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New York releases virtual wedding rules, wedding officiants can now perform video wedding ceremonies (UPDATED)

Published Monday, Apr. 20th, 2020

Over the weekend, New York Governor Andrew Cuomo released an executive order that allowed city clerks and other wedding officiants to officiate wedding ceremonies over the internet by video. The announcement marked the first such official authorization of virtual weddings, and a marked shift away from rules that normally require the officiant and the couple to be physically present for the ceremony. 


But with COVID-19 social distancing rules preventing couples from getting married, New York’s decision could signal a change in what’s allowed in the future. 


This order grants officiants -- that meets the state’s requirements -- the authority to solemnize marriage via video! 


This is huge news for wedding officiants in New York, since it lets them meet their professional obligations without risking exposure to the Coronavirus. Prior to Governor Cuomo’s announcement, it was not clear whether virtual weddings were allowed, or whether weddings officiated in this way were legally valid. That’s now been clarified in New York State -- they are! 


Below, we have included the original copy of the order, since we think it is important that officiants read and understand the rules as they are published. 



For the duration of the order, any issuance of a marriage license application, marriage license, or witnessing or solemnizing of the marriage ceremony, that is required under New York State law is authorized to be performed utilizing audio-video technology provided that the following conditions are met: 


  • The couple seeking the marriage services, must present valid photo ID to verify identity whenever required by law the during the  video conference, not merely transmit it prior to or after; 
  • the video conference must allow for direct interaction between the couple and the town or city clerk, the witness or the person to solemnize the marriage (e.g. no pre-recorded videos of the person signing or engaged in the marriage ceremony);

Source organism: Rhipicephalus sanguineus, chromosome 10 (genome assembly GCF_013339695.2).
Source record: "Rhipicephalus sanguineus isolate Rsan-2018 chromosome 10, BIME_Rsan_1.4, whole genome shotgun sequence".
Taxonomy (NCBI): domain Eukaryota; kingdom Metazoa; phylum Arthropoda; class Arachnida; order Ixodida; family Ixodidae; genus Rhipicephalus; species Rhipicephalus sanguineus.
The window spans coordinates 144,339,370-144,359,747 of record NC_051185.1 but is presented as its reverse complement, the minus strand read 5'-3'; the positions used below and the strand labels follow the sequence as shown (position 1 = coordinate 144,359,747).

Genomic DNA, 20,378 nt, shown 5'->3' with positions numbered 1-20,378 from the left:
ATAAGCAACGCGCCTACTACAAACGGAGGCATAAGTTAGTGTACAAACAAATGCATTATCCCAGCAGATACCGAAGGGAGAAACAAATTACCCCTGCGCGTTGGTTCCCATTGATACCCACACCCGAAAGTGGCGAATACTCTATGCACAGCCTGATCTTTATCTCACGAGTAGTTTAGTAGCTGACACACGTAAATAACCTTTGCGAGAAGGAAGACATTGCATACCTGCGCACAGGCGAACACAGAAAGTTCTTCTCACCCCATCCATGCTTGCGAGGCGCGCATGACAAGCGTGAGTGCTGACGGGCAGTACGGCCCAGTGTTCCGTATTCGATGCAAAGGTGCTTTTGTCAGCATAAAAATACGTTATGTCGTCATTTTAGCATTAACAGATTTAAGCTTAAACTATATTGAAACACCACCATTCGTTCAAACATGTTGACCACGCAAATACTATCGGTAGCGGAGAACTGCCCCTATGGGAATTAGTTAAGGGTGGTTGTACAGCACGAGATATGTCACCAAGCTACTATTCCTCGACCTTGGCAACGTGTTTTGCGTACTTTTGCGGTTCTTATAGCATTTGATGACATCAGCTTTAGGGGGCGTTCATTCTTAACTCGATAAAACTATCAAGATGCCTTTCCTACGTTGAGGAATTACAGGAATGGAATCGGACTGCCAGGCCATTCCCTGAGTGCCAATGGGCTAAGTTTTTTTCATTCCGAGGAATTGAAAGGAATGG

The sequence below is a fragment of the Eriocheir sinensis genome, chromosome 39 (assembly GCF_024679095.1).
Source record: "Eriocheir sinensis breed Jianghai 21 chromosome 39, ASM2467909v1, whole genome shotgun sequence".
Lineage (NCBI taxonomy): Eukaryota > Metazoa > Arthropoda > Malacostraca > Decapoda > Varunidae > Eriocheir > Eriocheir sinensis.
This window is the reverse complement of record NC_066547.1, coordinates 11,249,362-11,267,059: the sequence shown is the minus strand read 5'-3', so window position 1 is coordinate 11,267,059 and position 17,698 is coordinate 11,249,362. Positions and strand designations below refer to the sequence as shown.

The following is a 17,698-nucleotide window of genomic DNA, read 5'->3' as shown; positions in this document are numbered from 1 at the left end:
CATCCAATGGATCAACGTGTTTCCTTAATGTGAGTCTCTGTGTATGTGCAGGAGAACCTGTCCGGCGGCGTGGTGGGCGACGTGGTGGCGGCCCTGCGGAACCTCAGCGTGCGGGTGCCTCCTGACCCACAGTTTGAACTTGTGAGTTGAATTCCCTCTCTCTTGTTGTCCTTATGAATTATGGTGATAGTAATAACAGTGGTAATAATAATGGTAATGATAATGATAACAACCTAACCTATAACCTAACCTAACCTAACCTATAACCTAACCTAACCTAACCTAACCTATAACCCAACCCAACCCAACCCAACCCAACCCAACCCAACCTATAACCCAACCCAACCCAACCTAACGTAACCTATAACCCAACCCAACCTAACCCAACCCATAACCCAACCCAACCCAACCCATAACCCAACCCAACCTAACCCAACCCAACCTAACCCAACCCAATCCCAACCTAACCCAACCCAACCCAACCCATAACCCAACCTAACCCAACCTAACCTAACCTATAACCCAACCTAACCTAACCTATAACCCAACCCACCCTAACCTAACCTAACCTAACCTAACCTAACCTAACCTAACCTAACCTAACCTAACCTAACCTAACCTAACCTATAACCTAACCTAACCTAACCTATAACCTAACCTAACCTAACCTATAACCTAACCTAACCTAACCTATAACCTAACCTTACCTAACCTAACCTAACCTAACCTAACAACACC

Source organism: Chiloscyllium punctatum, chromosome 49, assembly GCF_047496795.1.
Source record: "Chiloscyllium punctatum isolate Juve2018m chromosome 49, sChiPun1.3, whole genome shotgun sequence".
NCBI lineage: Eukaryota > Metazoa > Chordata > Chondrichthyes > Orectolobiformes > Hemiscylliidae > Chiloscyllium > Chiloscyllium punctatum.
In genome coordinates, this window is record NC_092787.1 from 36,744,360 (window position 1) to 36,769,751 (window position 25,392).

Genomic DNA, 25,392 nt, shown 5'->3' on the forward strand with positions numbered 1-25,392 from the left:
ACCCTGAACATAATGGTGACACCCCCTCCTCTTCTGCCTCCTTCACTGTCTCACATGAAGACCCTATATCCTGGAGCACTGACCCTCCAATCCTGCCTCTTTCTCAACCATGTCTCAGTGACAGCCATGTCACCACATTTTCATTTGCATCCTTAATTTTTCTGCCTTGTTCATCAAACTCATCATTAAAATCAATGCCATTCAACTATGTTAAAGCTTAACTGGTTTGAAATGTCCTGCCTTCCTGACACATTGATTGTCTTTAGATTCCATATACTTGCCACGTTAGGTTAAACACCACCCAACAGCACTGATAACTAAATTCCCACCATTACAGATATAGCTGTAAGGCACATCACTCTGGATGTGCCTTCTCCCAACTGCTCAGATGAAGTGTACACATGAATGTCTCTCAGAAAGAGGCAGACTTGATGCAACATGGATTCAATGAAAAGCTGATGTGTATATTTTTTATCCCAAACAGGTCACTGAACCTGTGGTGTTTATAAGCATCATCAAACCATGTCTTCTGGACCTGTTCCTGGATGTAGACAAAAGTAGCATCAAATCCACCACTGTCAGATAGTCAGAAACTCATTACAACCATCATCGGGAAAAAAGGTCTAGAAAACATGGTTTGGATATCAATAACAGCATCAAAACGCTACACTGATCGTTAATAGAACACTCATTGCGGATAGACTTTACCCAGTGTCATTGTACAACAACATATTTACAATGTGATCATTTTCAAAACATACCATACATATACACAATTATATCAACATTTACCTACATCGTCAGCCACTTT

• the couple must affirmatively represent that he or she is physically situated in the jurisdiction where the marriage is legally allowed to occur, within the State of New York;
  • the couple must transmit by fax or electronic means a legible copy of the signed document directly to the town or city clerk, the witnesses, the person to solemnize the marriage on the same date it was signed; 
  • the town or city clerk, witness or person who solemnizes the marriage may sign the transmitted copy of the document and transmit the same back to the person responsible for the document by law; 
  • to the extent practicable, all parties will use their best efforts to ensure the document is transmitted in the most confidential manner and information will not be released to any third party not associated with the marriage license and marriage ceremony;
  • and the electronic signed copy of the marriage license application or marriage license will become the official document for purposes of Domestic Relations Law. Local town and city clerks may provide guidance related to how marriage licensure applications and issuance will be implemented in their jurisdictions.


The D.C. Superior Court said late last week that it will “immediately” resume issuing marriage licenses online. The court stopped processing marriage license applications in late March when it halted all nonemergency court proceedings.


The court’s Marriage Bureau will process the licenses remotely via the website Once an application is completed, an employee from the bureau will contact the applicant to complete the process.


UPDATE: New York State has been joined by Washington, D.C. and Colorado (which also allows self-solemnization), as well as specific precincts such as Cuyahoga County, Ohio in either allowing virtual wedding ceremonies, or allowing couples to apply for marriage licenses entirely online. We will continue to keep you posted on the situation here at American Weddings!



Be sure to check back in with us here at American Weddings to stay up to date with wedding ceremonies in the time of Coronavirus.

Lewis King
Lewis King

Staff Writer

Lewis loves exploring the space between power, discourse, and material reality where institutions like marriage are defined. He also wears other hats at AMM, like taking out the recycling and restocking the sparkling water.

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